The Hi-Tech Guru

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State-of-the-art technology aids Vedic scholar Velukkudi Krishnan in being the preacher of the moment

There were witticisms on the upcoming US presidential elections and about Tamilians' addiction to filter coffee — but Toronto's Tamil community was not at a stand-up comedy show; instead, it was part of a religious discourse about the teachings of the Vaishnavite saint Nammazhwar by Vedic scholar and orator Velukkudi Krishnan. For over seven years, hordes of Tamils have been waking up to Krishnan's lectures every morning on Doordarshan's Podhigai channel and Star Vijay. Many in Toronto knew of his ongoing 14-city tour of Canada and the US from relatives back in India. Elsewhere, his followers — largely Tamil speakers — were busy tweeting and posting Facebook updates on his latest lectures and travel schedule.

At the end of his discourse came a reminder that MP3s and CDs of his lectures were available at the venue; those who wanted more content could order flash drives. Nobody found it incongruous that a religious scholar dressed in a dhoti tied in the orthodox way and sporting the traditional tilak on his forehead, was giving them a choice between 8GB and 16GB drives. He has released around 4,000 hours of recorded lectures. His talks are also available at online music stores such as iTunes and emusic.com. "But for these mediums or modern gadgets, it would have been difficult to reach the message to a large number of people," says Krishnan. In an interview in Toronto, Krishnan said that television had provided him with his widest and most varied audience, whereas live discourses still tend to attract a predominantly Tamil Srivaishnavite crowd.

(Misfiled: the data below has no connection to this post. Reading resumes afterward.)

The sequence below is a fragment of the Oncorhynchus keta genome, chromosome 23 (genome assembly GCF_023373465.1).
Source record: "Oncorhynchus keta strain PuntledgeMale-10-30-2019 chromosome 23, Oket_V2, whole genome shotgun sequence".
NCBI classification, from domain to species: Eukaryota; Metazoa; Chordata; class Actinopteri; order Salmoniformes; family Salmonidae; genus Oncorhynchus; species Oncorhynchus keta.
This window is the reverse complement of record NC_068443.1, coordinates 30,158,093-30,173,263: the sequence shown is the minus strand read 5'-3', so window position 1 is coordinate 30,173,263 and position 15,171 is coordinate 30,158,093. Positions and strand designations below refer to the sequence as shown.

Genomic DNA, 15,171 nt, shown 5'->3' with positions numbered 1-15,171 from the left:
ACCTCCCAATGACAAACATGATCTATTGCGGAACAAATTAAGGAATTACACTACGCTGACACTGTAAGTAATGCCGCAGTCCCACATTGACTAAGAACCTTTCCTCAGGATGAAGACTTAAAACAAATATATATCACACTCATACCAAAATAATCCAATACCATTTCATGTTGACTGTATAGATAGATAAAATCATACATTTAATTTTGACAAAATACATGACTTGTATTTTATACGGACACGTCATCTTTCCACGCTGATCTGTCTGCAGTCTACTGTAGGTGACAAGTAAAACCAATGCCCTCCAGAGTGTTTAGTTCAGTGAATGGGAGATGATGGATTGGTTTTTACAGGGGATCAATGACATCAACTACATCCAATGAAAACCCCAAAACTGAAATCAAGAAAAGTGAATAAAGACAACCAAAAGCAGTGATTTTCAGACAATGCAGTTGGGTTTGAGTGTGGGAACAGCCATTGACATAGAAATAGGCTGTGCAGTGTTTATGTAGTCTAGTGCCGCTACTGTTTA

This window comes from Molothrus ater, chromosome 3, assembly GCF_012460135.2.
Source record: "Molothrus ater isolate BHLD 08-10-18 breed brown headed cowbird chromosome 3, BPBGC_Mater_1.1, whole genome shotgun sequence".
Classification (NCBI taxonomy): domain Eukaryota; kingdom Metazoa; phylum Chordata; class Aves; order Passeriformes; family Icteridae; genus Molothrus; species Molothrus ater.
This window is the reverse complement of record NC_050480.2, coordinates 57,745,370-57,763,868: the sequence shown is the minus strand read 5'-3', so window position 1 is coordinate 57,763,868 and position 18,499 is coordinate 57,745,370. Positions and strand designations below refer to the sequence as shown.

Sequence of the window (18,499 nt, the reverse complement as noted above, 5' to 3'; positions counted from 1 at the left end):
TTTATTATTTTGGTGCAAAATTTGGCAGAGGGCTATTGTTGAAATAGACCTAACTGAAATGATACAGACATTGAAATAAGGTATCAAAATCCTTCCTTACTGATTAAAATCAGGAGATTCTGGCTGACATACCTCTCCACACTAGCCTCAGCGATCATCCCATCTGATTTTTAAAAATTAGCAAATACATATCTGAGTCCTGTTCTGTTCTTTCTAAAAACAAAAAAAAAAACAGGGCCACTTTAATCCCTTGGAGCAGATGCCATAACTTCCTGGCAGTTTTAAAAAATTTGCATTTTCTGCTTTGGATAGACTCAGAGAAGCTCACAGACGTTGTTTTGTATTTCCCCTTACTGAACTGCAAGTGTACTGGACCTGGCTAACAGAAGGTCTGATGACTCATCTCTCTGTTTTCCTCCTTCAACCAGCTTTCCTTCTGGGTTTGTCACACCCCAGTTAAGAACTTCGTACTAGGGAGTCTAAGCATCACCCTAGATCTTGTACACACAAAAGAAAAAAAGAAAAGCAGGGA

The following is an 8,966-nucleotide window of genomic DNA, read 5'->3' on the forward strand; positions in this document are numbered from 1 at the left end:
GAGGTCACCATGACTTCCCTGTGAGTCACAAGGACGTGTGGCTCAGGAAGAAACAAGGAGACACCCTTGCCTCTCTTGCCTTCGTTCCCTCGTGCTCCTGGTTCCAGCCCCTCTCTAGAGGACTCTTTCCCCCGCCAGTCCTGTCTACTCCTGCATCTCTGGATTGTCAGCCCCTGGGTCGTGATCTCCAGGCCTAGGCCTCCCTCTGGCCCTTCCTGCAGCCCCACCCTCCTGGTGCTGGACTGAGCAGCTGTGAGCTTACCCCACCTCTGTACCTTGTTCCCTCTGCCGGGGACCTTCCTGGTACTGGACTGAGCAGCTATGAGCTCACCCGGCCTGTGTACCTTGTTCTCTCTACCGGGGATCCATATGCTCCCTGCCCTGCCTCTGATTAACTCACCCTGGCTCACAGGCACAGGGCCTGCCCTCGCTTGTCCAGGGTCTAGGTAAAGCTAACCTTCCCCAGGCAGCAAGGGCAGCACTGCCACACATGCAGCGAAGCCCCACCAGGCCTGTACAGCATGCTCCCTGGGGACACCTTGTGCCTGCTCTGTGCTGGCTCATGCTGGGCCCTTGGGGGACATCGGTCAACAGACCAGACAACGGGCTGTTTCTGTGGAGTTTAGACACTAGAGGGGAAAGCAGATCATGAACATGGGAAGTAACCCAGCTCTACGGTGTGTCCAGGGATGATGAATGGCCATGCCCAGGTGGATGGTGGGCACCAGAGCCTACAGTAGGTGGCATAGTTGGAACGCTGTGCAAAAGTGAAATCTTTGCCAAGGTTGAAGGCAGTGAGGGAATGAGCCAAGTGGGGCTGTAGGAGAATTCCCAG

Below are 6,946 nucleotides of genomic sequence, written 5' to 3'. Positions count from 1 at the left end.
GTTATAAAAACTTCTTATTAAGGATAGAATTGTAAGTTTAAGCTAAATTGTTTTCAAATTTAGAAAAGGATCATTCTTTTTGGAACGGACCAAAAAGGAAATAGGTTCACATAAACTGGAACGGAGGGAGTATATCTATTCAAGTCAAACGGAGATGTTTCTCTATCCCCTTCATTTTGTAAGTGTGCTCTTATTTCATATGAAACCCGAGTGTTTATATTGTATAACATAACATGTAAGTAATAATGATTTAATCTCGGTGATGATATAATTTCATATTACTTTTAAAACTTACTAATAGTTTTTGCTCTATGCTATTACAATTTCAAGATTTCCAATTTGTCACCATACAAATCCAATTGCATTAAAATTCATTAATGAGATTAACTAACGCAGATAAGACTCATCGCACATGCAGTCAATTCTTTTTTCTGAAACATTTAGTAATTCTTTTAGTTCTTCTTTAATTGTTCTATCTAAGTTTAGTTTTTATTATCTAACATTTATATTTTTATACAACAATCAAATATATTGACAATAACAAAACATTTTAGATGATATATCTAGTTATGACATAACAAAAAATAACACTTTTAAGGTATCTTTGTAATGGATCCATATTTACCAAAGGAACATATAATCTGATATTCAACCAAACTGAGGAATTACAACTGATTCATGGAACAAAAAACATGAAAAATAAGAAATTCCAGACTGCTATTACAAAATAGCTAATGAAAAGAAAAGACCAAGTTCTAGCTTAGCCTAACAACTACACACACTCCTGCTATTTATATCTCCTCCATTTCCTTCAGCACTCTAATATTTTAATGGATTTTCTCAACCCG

Krishnan's discourses are mostly about Vedic scriptures and the 4,000 Divya Prabhandams (considered to be their Tamil equivalent), ancient epics, and the Visishtadvaita philosophy taught by saint Ramanuja and other Vaishnavite saints and scholars. In today's spiritual scene often characterised by noisy spectacle and emotional overkill, Krishnan stands out as a serene voice, relying on a listener's sense of responsibility to do the right thing.

His comfort with technology has helped him make use of various media platforms and sets him apart from several fellow scholars. Dr V Raghuraman, a Toronto-based psychiatrist and Krishnan's host in Canada, says his 49-year-old guest diligently answers questions, uploads his latest lectures online, and supervises projects in India every night. En route to an event, Krishnan borrowed his host's smartphone asking, "Does this have WiFi?"

The comfort with technology and contemporary issues comes from Krishnan's background. He was born and brought up in Chennai, the son of well-known Vedic scholar Velukkudi Varadachariar. He became a chartered accountant and worked with multinational corporations in Chennai. He had trained in the scriptures with his father from the age of seven, and started giving discourses at 28, when his father passed away. Initially, he tried striking a balance between his work and lectures but realised he was doing justice to neither. He quit his job in 1996 to focus completely on giving discourses.